Top 3 mistakes to avoid when coyote hunting

coyote

Avoid these mistakes and your coyote hunts will be more fruitful

We all were beginners at one time. We all have made mistakes in everything we try out, including coyote hunting. But if we can identify the biggest mistakes, we can become successful more quickly.

Here are the three biggest mistakes made by beginning coyote hunters that cost them harvests.

Calling too much

Every hunter dreams of the perfect exchange in any type of hunting that requires calling. From turkeys to deer, we dream of a constant back and forth that brings game running. Reality soon hits beginners when that dream scenario seldom works.

Quality of quantity is the name of the game here. Now I’m sure someone will chime in with a story of a coyote coming to 30 minutes of rabbit distress. But in most instances, this just isn’t the case.

Getting the attention of a wily coyote can be done with short sequences of calling mixed with time spent scanning for an approaching predator. A howl followed by short bursts of fighting coyotes or your favorite prey distress will outproduce a long, unrealistic sequence that just doesn’t sound natural.

This tactic also brings in your quarry at a pace that will up your odds as we look to the second biggest mistake beginning coyote hunters make.

Rushing the shot

A hard-charging coyote gets the adrenaline pumping. There really is no other feeling like seeing a hard-charging coyote coming to the call. That adrenaline may not be the best thing for a coyote hunting beginner.

The right calling will bring in a searching coyote that is much easier to stop and drop with a great shot. Charging coyotes that stop abruptly will generally give you one shot opportunity. A searching coyote will give you multiple chances at bagging your game as well as teach you about animal body language.

Reading the body language of an approaching animal allows you to pick the perfect time to stop the animal with a lip squeak or bark. This allows a hunter to pick when to shoot, rather than letting the coyote choose when to stop.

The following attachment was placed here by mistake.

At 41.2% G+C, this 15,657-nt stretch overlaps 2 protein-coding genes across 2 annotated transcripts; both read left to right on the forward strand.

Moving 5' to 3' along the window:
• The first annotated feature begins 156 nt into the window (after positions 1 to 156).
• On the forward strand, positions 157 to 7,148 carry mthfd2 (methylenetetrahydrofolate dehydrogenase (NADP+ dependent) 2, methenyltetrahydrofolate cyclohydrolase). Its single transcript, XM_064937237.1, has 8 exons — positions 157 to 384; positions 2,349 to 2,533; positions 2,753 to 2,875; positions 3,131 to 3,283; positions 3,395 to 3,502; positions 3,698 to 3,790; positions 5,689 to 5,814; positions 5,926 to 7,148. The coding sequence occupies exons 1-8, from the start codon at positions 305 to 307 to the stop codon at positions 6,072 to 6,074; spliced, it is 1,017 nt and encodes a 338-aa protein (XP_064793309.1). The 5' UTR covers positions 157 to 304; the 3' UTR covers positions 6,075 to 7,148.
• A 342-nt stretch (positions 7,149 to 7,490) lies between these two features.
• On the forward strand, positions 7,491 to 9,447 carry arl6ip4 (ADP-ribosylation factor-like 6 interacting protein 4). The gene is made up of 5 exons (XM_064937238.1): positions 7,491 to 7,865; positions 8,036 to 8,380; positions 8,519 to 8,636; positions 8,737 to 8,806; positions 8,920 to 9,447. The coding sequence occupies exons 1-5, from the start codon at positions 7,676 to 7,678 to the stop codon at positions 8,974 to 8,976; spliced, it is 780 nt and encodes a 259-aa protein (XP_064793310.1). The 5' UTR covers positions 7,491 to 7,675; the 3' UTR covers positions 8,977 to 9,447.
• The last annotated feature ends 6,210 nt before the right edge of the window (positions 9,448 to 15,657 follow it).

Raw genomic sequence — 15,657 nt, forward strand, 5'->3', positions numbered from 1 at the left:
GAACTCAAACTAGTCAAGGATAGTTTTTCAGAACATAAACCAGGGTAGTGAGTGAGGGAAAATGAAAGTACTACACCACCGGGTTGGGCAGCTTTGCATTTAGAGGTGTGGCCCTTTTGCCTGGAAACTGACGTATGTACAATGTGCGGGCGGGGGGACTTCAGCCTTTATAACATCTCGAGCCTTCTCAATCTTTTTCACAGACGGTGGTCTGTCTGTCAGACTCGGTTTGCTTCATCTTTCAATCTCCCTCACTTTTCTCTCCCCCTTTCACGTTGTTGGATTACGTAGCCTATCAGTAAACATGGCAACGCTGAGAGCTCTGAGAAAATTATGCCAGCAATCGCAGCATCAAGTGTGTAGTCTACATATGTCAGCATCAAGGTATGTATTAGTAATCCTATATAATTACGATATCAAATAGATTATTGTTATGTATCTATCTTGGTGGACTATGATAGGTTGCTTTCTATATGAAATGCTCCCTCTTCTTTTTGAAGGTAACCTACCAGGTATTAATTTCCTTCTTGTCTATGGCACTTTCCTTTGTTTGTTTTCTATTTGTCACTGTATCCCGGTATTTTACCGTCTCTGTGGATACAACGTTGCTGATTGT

Pause or mute your caller when you first see a coyote and allow it to search you out. Patience will allow you the better odds with a well-timed shot.

The dreaded mag dumps

We all have seen the video online of guys making the perfect long range running shot that sends a coyote tumbling. Such videos gain a lot of attention, but in reality, we don not see the multiple times the hunter flat out missed, and a good shot may have been ruined. 

Having a one-shot rule ups your odds for harvesting more coyotes. First off, it makes you pick your shots better. Second, most coyotes will run a short ways and look back, presenting a second shot opportunity at a stopped target. Lastly, with a one-shot policy, that coyote will return sooner if missed. It may even come back that very night, or it may be in the near future. That coyote will return sooner because it truly did not know what happened. A yote looping away and looking around after one shot is far more likely to return than a coyote really stretching out like a greyhound to get out of Dodge.

Read the body language of leaving coyotes and gauge your response accordingly. You will be pleasantly surprised at just how many coyotes loop back for a second look only to find the smart hunter one step ahead of them.

Less calling, patience and a one-shot policy will help you put more coyotes on the ground. Try these tips out on a few of your properties and just see if your numbers don’t increase.

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For more tips on predator hunting, click here to check out the Mailman’s YouTube channel.

Click here to read about the 9th Annual Carolina Coyote Classic, where hunters killed 315 coyotes.

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